Now the point is, surely, that the full title of Darwin’s work, “On the Origin of Species by Means of Natural Selection, or the Preservation of Favoured Races in the Struggle for Life”, though unwieldy, is highly informative, in that it doesn’t just tell you roughly what the book is about, it summarises its entire argument: know the title and you can tell me what the book says. One would have thought that someone so famous for knowing what the book says would have no difficulty in remembering the title. “Oh, God”, replied Dawkins to Giles Fraser (an interesting turn of phrase under the circumstances); “On The Origin Of Species”, he desperately continued, “There is a subtitle with respect to the preservation of favoured races in the struggle for life”. But that just won’t do: it leaves out the most essential part of the title: “by Means of Natural Selection”: how well does he really know the book? Or has it just become for him a source of polemic and ideology, like Das Kapital for Communists, often referred to, never read?

On to Professor Dawkins’s next uncomfortable moment, at the hands of Cardinal Pell. This one is, if anything, even more embarrassing, since what it draws our attention to is the undeniable fact that Darwin thought that there was no contradiction whatever between evolution and the existence of God.

The cardinal correctly declared that Darwin was a theist because he “couldn’t believe that the immense cosmos and all the beautiful things in the world came about either by chance or out of necessity”. Dawkins, incredibly, immediately interjected that this was “just not true”. There was applause (and the total collapse of Professor Dawkins) when Cardinal Pell instantly replied: “It’s on page 92 of his autobiography. Go and have a look.”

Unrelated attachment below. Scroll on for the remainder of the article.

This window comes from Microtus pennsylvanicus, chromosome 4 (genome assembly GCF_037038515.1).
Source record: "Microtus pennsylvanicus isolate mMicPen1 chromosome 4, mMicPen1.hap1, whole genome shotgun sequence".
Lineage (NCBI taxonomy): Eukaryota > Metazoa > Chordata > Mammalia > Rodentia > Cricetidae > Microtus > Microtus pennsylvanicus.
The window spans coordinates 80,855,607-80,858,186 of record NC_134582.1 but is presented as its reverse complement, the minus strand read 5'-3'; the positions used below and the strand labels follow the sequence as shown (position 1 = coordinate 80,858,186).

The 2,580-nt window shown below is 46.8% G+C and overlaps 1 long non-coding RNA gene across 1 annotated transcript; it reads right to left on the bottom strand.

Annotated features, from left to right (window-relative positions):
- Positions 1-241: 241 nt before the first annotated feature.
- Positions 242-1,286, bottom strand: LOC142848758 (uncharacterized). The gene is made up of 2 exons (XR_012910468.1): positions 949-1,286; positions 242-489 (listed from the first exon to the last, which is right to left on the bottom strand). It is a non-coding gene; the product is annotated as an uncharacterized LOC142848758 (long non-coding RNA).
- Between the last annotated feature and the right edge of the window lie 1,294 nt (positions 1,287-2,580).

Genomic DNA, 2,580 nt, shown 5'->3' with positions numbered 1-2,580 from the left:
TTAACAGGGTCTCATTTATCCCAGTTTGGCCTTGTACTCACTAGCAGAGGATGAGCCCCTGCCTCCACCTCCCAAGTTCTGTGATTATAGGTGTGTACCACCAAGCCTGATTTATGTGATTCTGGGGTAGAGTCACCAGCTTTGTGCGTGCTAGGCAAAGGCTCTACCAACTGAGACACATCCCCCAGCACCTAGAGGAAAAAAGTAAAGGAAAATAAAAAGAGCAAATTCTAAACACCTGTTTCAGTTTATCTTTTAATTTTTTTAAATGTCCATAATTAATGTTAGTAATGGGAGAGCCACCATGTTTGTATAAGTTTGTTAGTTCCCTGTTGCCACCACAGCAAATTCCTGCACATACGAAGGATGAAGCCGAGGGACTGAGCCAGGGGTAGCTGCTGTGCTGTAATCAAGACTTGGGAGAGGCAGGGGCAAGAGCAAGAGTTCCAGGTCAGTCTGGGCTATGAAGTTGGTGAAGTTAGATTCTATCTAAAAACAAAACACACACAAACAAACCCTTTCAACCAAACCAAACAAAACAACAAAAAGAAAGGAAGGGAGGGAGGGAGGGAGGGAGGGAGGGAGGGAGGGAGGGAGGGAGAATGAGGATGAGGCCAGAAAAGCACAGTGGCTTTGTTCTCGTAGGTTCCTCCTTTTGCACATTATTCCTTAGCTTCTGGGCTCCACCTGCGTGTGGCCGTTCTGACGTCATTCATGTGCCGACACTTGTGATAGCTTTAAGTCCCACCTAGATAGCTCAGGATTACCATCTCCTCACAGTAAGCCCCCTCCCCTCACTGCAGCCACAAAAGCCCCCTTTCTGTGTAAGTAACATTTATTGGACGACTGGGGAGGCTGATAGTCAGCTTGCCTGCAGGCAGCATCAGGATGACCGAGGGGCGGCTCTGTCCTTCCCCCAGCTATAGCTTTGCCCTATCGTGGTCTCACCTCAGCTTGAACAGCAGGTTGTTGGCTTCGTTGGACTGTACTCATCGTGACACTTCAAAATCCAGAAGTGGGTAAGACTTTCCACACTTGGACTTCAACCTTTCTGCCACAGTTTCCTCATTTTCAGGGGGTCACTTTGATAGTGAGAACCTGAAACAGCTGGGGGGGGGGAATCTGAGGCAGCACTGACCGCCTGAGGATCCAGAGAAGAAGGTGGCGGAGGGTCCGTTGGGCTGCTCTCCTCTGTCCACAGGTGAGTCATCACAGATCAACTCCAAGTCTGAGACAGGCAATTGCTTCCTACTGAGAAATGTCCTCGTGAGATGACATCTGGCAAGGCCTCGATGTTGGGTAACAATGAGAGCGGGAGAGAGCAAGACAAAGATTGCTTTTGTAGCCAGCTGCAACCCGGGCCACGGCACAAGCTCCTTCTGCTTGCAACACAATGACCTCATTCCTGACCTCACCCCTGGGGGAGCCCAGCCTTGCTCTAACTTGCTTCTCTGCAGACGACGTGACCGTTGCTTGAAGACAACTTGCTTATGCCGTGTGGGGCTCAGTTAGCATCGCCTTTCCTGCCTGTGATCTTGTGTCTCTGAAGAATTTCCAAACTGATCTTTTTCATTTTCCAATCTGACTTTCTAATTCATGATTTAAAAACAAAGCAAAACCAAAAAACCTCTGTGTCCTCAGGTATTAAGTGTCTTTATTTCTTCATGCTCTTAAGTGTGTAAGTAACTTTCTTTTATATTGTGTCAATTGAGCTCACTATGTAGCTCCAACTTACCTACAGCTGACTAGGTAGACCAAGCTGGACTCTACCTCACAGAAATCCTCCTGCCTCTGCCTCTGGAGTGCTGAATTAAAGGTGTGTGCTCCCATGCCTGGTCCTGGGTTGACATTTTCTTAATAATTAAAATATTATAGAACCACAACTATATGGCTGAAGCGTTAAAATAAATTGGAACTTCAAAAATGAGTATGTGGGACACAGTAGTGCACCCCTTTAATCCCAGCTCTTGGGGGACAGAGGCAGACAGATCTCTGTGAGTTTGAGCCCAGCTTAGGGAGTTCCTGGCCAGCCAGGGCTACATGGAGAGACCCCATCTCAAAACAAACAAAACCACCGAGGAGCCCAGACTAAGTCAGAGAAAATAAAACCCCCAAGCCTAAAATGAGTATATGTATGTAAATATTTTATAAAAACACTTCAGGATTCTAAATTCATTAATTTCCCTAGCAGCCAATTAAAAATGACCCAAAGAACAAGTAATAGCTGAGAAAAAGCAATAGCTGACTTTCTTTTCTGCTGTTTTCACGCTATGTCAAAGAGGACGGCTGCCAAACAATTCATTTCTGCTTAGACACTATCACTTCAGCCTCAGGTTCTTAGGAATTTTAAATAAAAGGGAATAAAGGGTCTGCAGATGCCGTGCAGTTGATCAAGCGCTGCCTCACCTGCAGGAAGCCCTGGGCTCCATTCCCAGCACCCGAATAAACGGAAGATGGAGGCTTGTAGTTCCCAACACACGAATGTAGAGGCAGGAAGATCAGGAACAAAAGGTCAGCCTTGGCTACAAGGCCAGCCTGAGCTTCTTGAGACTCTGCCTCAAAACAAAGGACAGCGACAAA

Yes, indeed, it’s certainly worth a look (incidentally, I already knew this passage very well: why didn’t Dawkins?). Here it is; it’s worth reading in full:

Although I did not think much about the existence of a personal God until a considerably later period of my life, I will here give the vague conclusions to which I have been driven. The old argument of design in nature, as given by Paley, which formerly seemed to me so conclusive, fails, now that the law of natural selection has been discovered. We can no longer argue that, for instance, the beautiful hinge of a bivalve shell must have been made by an intelligent being, like the hinge of a door by man. There seems to be no more design in the variability of organic beings and in the action of natural selection, than in the course which the wind blows. Everything in nature is the result of fixed laws.